Fuimaono began embracing her talent when she started taking photos on her phone during a school geography trip. She says she’d been following Matautia on social media for a while and took inspiration from the creative work he was sharing. Photos on phones then have become photos on a gallery wall now, after Matautia put out a call for submissions for the exhibition on Raroboys’ Discord chat. “I took my chances and I messaged him back,” she says.

Fuimaono says it’s “unreal” to see her own work being displayed in an exhibition. She says young creatives who are unsure whether they should pursue similar pathways to “get out of their comfort zone and if you feel that your work needs to be out there, then you should totally go for it”.

Fuimaono says the impact that Raroboys are making can’t be underestimated. “If it weren’t for Raroboys and Period7, I wouldn’t have found the creativity that I have at the moment”.


Jonathan Thompson (jono.tee) is a 22 year-old Afakasi Sāmoan living in central Auckland. He’s an artist and designer specialising in illustration and drawing.

Artist & designer Jonathan Thompson’s works. (Photo: Jonathan Thompson)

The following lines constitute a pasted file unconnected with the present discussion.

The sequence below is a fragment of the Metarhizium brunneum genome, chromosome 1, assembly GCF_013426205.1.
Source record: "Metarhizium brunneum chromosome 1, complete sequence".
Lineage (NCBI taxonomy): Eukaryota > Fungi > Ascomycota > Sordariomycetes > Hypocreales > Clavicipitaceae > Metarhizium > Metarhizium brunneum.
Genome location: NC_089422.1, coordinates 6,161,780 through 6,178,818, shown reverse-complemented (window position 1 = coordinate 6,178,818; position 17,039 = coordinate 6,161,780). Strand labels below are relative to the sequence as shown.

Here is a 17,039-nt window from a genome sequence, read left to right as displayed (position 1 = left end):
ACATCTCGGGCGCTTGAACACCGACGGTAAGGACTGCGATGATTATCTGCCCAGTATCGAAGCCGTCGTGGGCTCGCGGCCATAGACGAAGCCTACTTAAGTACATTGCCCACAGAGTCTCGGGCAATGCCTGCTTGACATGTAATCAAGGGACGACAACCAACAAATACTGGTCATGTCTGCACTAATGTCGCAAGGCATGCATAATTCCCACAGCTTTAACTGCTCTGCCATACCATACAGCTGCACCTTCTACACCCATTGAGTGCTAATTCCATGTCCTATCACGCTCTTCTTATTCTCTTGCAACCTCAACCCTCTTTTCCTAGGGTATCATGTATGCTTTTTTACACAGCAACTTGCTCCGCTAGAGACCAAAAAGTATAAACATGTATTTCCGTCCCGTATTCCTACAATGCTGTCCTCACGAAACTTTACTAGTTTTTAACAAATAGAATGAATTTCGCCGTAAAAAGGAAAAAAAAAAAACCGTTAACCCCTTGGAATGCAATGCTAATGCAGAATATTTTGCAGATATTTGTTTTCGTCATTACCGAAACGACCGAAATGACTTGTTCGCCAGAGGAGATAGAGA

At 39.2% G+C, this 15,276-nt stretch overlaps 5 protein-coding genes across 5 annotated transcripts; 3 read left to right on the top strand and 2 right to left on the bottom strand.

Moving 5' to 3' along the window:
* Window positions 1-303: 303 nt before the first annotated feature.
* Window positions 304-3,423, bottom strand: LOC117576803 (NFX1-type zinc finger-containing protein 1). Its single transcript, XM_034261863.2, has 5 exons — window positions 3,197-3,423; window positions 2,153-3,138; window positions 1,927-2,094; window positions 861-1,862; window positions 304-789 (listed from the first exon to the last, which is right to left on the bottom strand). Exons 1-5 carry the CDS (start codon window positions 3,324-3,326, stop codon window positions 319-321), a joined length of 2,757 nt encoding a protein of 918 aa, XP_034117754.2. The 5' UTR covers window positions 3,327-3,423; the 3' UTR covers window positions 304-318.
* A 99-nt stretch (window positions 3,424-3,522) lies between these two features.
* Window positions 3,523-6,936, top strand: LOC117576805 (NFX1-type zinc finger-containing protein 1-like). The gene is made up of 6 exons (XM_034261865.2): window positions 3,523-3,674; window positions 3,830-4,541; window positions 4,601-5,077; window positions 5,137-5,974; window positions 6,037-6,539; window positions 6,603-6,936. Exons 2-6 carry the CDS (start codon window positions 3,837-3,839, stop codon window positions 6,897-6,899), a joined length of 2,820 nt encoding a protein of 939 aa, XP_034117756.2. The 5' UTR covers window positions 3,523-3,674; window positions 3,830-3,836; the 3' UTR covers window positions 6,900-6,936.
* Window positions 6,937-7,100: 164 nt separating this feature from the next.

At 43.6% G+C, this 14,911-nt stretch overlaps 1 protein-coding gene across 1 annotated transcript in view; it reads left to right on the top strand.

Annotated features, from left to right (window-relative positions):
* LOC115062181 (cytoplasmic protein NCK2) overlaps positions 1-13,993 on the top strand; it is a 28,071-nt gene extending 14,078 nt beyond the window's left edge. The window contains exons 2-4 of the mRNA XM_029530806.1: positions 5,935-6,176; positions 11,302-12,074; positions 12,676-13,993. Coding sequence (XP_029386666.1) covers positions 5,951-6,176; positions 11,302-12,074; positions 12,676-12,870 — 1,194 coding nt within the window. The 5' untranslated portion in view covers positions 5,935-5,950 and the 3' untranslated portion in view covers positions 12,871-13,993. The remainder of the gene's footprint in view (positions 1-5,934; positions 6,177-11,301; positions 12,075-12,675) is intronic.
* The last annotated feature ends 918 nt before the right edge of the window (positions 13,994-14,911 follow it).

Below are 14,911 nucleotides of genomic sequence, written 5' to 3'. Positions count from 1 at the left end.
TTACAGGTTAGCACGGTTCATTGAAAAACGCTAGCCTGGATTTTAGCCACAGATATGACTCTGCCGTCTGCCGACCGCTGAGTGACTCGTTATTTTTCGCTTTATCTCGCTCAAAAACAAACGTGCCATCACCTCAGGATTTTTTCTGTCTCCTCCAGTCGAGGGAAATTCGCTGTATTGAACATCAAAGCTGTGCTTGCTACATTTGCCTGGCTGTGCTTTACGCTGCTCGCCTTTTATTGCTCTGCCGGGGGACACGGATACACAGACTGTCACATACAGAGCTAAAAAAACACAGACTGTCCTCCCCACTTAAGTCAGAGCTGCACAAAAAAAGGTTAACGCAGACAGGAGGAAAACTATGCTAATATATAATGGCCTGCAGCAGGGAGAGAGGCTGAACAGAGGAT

He says he found his passion for art at a young age and realised that drawing was something he could do for hours without getting bored. “I like to do things with my hands and I like how you can create your own restrictions to form your own unique look,” he says.

Thompson’s connection to the Raroboys came through his own creative collective. Finding himself in the same university class as two like-minded creatives, Desmond and Junior, the three freshmen soon became “Comboys”, a name inspired by the university common room. Thompson heard about Raroboys via Comboys and says it changed how he thought about his own collective. “Originally our goal was to take over, to be the best, but Raroboys have changed that mentality for us. Now it’s to uplift everyone.”

Having spent some time working at the Design Institute of New Zealand, Thompson says he can relate to Matautia’s comments about the lack of accessibility and exposure for young artists. He’s confident that much of the work being done by young local artists is of a similar standard to that which he saw at the institute, but a lack of opportunity means they struggle to get the exposure their work deserves. Thompson emphasises how impactful he found the “and friends” in the title of the Raroboys’ exhibition. “Shout out to Geoff and Raroboys forreal. Doing God’s work really. They didn’t have to include ‘Friends’, but they did.”

He also advocates for the impact that Raroboys are making at a grassroots level. “They mentor, they offer opportunities and they’ve even inspired one of the boys to go to university.” It’s clear that although the Raroboys collective is only four years old, their inspiration on the future landscape of New Zealand art and design will be huge as they continue to help young creatives participate in the arts.